While evaluating an existing home usually requires some detective work, looking at a new house presents a different set of considerations.

The mechanical aspects of a new home -- the heating, plumbing, and electrical systems -- will be required to meet local building codes. Major construction, such as the foundation or the size of joists, will also be covered. But building codes set only minimum standards for safety. Codes are not designed to cover workmanship. A sloppy paint job is not a safety hazard covered by the codes even though buyers might wish otherwise.

Many new home buyers must evaluate their future house on the basis of a model rather than the actual home. Unfortunately, the models sometimes are a combination of showmanship and psychological testing which may not give the buyer a realistic idea of the final product.

Here are some areas to check:

How large are the rooms? If the dimensions of each room are not shown on the floor plan, the house is likely to be small. The model may complicate the issue of size. For example, what is the scale of the furniture used in the model? In some instances, small furniture may be used to give the illusion of greater room size. Rooms may have one label but incompatible furnishings. A dining room may not have a dining room table or there may be a small setting with two chairs.

Are the doors extra? In many models the doors are removed to create an image of increased size. In actuality, most people find foors useful even if it means providing space for them to open and close.

What are you buying? Model homes are often finished with options such as higher grades of carpeting.Ask to see the regular carpets. Also, find out what is under the carpet -- a wooden floor, plywood or a concrete slab.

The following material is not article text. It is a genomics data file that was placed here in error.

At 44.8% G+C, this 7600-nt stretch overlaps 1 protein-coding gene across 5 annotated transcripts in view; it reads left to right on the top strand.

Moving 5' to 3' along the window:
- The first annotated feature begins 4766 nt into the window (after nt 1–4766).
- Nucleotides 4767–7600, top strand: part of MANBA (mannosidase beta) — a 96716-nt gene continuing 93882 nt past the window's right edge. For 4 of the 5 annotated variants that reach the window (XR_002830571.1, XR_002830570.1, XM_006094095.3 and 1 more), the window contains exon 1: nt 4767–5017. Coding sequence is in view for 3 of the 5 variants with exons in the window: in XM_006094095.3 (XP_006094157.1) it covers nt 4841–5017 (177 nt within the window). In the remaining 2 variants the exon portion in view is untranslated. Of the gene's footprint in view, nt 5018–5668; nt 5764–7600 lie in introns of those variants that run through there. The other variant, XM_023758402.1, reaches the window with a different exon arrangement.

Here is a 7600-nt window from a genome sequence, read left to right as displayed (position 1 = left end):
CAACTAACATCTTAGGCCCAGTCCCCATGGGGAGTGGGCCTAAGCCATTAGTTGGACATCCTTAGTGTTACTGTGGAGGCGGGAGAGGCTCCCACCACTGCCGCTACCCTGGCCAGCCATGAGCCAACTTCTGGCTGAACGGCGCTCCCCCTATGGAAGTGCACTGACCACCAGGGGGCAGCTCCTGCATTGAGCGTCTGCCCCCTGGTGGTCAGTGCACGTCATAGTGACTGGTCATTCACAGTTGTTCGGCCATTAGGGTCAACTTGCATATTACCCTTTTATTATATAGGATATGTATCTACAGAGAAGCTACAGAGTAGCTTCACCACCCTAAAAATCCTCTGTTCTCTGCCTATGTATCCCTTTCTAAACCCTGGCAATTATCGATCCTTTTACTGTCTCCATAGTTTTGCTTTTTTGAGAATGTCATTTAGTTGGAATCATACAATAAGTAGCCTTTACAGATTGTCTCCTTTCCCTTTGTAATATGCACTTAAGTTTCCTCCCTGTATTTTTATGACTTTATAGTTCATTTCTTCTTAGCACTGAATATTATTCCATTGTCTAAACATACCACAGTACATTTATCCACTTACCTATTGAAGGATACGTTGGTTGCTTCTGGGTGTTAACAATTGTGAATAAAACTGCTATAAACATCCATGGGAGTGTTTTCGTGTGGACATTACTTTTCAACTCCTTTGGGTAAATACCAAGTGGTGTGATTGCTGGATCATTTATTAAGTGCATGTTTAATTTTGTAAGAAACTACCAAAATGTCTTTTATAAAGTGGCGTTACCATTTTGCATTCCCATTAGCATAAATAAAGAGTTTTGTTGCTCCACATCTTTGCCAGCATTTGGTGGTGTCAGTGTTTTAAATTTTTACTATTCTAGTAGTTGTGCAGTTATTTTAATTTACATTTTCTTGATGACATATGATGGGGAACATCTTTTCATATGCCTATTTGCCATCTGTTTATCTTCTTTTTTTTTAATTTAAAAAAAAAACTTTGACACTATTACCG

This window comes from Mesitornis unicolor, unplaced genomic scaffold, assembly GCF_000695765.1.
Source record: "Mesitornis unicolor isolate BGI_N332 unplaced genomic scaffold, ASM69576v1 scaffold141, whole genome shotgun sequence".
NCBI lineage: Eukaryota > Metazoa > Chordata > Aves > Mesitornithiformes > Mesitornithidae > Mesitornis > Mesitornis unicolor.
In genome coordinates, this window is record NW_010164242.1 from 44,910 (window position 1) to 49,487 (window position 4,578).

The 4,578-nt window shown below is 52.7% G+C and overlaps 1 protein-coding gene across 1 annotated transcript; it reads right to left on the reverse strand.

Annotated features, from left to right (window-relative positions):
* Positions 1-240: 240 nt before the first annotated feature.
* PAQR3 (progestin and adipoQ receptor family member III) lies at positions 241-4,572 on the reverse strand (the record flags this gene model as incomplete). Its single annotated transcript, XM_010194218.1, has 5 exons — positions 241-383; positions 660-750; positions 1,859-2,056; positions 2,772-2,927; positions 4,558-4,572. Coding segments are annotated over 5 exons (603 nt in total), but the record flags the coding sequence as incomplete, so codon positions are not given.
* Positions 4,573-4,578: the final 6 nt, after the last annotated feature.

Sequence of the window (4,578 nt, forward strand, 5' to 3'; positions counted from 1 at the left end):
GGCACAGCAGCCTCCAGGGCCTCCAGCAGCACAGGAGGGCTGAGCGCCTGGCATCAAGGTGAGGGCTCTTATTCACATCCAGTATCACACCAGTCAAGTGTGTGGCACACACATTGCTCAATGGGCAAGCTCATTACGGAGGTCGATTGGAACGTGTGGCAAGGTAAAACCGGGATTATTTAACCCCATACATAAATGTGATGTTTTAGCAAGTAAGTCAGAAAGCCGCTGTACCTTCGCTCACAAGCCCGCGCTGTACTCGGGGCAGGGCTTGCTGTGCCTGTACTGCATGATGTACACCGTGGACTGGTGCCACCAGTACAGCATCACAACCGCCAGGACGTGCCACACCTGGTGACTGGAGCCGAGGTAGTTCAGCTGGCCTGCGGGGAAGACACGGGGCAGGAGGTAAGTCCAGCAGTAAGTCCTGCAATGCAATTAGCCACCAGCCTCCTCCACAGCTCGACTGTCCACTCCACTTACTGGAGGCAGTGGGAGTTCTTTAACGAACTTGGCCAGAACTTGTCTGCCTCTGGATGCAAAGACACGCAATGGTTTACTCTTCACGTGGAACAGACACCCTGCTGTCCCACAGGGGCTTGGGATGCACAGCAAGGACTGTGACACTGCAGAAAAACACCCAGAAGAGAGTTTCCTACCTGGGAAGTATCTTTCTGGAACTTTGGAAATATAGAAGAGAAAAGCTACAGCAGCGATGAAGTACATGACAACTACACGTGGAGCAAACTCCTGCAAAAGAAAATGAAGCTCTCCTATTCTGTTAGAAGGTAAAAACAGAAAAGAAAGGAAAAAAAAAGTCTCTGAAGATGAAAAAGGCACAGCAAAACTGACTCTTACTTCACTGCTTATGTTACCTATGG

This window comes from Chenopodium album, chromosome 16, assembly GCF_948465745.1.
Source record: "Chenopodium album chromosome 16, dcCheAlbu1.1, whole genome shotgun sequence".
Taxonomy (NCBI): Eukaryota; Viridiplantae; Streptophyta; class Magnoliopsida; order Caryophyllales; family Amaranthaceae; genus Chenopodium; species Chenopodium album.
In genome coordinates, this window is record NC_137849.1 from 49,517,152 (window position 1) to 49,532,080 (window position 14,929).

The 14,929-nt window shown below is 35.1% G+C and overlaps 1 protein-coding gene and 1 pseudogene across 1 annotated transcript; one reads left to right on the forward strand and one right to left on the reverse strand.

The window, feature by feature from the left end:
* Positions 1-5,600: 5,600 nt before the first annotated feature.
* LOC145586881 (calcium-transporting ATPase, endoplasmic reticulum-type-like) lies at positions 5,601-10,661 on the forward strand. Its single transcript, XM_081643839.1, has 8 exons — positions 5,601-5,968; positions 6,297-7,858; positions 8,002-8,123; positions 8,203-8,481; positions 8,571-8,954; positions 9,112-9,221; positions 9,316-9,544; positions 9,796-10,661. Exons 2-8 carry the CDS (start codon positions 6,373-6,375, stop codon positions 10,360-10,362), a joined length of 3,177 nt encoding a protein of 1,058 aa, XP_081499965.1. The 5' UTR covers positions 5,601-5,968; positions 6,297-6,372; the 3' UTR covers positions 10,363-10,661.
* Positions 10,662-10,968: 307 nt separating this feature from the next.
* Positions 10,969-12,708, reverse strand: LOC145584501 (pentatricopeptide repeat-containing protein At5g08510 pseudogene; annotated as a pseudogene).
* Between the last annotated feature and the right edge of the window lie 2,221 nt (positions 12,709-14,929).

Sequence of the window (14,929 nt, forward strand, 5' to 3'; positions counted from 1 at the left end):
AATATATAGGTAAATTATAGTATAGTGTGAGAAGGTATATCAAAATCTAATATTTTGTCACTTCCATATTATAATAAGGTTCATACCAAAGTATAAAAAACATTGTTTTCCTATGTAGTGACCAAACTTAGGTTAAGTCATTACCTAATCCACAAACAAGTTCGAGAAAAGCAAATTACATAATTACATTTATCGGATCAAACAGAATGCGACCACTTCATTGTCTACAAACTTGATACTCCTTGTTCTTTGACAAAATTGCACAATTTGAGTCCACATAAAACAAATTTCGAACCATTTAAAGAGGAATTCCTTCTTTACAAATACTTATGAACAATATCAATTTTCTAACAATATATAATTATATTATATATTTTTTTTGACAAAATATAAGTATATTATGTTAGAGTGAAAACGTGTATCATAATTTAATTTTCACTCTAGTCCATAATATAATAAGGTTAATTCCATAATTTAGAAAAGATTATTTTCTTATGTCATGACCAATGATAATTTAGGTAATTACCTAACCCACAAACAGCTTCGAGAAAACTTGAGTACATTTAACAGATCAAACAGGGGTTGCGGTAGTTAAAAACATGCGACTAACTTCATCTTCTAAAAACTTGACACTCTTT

Other options found in model homes include wallpaper, color schemes other than straight off-white paint throughout the house, finished basements, a fireplace and a deck. Also look for up-graded appliances. The refrigerator in the model may be larger than the standard version or the stove may have extra-cost features.

Lot siting, size and location are extremely important. The model homes may not reflect the physical setting of your home. In addition, model homes often have expensive landscaping that may not come with standard houses.

Be realistic when you check new homes. Look at standard models and past projects by the builder before you make an offer. Also, be certain your offer includes all the features you require to fully enjoy your home.

Peter G. Miller, a broker, teaches the course, "How to Sell Your Home -- With or Without a Broker" through the Consumer Real Estate Center in Washington.